In 2004, the provision which allowed an appeal before the deprivation decision took effect was repealed, meaning that the person is no longer a British citizen from the moment the decision is served, and can (if abroad) be excluded from the country. Unsurprisingly, since 2004 virtually all deprivations have occurred while the ‘target’ is abroad, and the ‘target’ then excluded, creating untold difficulties for families, who must either share a husband or father’s exile or endure separation. In a recent case, L1 v SSHD  EWCA Civ 906, the notice did not reach its target until the 28-day time limit for appealing had expired. The Home Office sought to strike out his appeal as late, and the Special Immigration Appeals Commission (SIAC) agreed that the man had lost his appeal rights. It was left to the Court of Appeal to expose the essential injustice of this position: waiting until the man left the country to ‘serve’ the notice of deprivation of citizenship without actually giving it to him, by sending it to the home address in the UK to which he could not return, was manipulation of the process to try to deprive him of appeal rights, the Court of Appeal held.
Appellants are unlikely even to know the detailed grounds for deprivation, or see the evidence relied on. Such was the case for at least forty applicants for naturalisation, who were refused on ‘character’ grounds, and were given no details. A five-year legal battle has left them no clearer as to whether the refusal rests on mistaken identity, or malicious allegations, or monumental misunderstanding as can be seen in the decision of AHK and others v SSHD  EWHC 1426 (Admin). How much more of an injustice is it to strip someone of a citizenship they may have had since birth, without providing detailed reasons and detailed evidence which they may be able to rebut?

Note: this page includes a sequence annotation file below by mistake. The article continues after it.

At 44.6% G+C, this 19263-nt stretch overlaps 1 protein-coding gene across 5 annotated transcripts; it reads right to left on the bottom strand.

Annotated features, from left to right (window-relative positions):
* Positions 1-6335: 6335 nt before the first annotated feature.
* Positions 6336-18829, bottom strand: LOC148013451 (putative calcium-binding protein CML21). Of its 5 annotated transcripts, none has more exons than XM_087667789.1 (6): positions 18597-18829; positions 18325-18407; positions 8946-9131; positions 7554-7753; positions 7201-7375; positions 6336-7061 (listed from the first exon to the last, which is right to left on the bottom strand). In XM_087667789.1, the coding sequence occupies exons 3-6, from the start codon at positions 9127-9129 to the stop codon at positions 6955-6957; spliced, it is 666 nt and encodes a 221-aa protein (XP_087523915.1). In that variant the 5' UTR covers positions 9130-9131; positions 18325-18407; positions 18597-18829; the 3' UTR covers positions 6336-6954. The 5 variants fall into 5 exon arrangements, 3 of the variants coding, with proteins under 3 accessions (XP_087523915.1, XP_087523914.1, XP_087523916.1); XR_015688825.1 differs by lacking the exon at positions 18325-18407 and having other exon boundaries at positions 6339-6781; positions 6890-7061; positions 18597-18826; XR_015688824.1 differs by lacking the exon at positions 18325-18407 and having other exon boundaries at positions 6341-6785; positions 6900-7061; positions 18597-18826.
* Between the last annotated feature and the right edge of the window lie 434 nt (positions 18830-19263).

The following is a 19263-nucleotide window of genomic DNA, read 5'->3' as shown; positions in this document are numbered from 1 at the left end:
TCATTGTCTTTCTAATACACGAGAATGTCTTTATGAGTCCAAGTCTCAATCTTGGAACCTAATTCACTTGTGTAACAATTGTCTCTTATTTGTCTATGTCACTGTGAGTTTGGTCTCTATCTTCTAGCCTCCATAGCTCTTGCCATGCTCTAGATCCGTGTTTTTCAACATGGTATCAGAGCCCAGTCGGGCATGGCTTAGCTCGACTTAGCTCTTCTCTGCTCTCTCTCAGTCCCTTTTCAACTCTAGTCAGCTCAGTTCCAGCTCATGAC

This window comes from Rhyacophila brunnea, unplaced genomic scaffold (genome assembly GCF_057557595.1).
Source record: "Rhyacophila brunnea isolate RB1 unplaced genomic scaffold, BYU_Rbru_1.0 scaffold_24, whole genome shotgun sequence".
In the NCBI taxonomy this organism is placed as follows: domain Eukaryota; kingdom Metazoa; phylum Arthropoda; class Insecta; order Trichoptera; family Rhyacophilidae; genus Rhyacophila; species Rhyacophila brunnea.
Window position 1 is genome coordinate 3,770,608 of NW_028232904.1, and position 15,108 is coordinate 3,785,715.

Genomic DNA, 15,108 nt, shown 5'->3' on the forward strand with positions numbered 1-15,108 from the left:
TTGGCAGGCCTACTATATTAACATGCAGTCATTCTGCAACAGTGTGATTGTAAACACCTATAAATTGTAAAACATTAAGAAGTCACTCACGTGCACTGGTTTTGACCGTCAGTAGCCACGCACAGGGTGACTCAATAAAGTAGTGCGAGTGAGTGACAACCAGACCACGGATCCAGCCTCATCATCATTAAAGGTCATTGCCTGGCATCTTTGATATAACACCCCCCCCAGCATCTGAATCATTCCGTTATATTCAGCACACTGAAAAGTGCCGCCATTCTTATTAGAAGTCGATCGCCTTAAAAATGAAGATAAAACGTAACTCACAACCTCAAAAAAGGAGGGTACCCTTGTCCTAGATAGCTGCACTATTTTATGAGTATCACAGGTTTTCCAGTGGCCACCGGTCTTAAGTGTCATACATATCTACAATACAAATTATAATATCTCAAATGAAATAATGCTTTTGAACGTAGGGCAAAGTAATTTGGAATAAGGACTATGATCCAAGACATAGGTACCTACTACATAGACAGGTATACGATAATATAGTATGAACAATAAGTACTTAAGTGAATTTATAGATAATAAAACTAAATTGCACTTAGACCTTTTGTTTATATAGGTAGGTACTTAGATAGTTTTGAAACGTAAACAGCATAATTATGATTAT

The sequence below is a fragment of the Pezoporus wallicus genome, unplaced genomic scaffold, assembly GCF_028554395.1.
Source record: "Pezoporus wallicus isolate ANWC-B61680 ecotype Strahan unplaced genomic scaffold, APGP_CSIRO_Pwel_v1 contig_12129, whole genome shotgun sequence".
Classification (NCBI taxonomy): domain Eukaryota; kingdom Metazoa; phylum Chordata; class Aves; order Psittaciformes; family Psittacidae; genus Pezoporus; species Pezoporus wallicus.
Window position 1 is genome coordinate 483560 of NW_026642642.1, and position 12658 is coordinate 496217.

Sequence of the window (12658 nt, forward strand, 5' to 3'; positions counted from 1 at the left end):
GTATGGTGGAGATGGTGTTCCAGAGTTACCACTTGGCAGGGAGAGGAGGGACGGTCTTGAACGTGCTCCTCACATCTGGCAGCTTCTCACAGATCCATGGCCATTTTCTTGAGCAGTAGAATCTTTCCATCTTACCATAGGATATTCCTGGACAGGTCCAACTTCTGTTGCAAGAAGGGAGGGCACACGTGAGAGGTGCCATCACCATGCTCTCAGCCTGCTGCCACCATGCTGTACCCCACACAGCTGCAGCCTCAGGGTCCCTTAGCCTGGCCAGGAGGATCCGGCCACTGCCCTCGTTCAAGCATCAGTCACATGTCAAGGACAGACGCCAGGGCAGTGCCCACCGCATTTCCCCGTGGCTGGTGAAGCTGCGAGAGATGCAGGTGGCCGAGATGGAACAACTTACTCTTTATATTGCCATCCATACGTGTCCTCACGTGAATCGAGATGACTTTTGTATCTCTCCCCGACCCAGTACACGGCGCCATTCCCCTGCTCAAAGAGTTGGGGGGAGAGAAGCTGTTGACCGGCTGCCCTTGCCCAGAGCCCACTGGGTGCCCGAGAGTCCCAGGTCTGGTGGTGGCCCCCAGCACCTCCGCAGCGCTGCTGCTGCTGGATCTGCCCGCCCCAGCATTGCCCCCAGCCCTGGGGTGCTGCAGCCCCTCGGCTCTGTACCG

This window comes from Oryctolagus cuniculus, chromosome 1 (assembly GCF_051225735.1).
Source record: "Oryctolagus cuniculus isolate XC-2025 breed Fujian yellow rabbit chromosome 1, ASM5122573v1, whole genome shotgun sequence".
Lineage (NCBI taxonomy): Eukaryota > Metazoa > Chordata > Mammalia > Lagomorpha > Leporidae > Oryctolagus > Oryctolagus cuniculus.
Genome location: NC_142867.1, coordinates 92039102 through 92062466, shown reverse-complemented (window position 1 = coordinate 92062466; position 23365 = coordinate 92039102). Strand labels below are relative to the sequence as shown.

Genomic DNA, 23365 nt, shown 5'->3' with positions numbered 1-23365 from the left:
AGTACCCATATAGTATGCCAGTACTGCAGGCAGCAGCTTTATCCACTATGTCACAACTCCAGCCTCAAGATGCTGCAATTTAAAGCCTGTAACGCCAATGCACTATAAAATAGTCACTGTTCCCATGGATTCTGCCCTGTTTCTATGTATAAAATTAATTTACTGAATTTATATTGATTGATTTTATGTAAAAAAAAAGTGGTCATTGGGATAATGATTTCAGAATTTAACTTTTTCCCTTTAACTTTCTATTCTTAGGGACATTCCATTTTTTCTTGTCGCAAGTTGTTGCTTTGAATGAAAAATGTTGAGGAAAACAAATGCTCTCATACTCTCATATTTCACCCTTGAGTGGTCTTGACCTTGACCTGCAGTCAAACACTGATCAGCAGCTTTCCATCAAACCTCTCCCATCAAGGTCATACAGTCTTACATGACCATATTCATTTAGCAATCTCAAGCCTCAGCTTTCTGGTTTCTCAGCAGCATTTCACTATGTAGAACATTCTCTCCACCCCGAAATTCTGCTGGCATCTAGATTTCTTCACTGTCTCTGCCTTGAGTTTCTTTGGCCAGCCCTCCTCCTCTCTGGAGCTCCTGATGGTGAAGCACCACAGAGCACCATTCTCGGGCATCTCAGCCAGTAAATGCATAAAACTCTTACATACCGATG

A New Labour Government was behind the deprivation provisions, but the Coalition Government has used them more. Five people were stripped of citizenship from 2003 to May 2010, and at least 37 since – 20 in the past year, according to the Bureau for Investigative Journalism, which, says that two of those who lost citizenship were then killed by drones, while one man, Mahdi Hashi, was taken by rendition to the USA.
Deprivation and statelessness
In October 2013 the Supreme Court ruled that Hilal Abdul-Razzaq Ali Al-Jedda could not be deprived of citizenship, as this would make him stateless. He had lost Iraqi citizenship when he became British. The Home Office argued that his statelessness would not be the fault of the Home Office but his own fault, for failure to re-apply for Iraqi citizenship. Following the Supreme Court’s rejection of the argument, the Home Office pushed through an amendment to the Immigration Bill on its third reading in the Commons in January 2014, to allow naturalised British citizens with no other nationality to be deprived of citizenship, thus rendering them stateless, for conduct ‘seriously prejudicial to the vital interests of the UK’.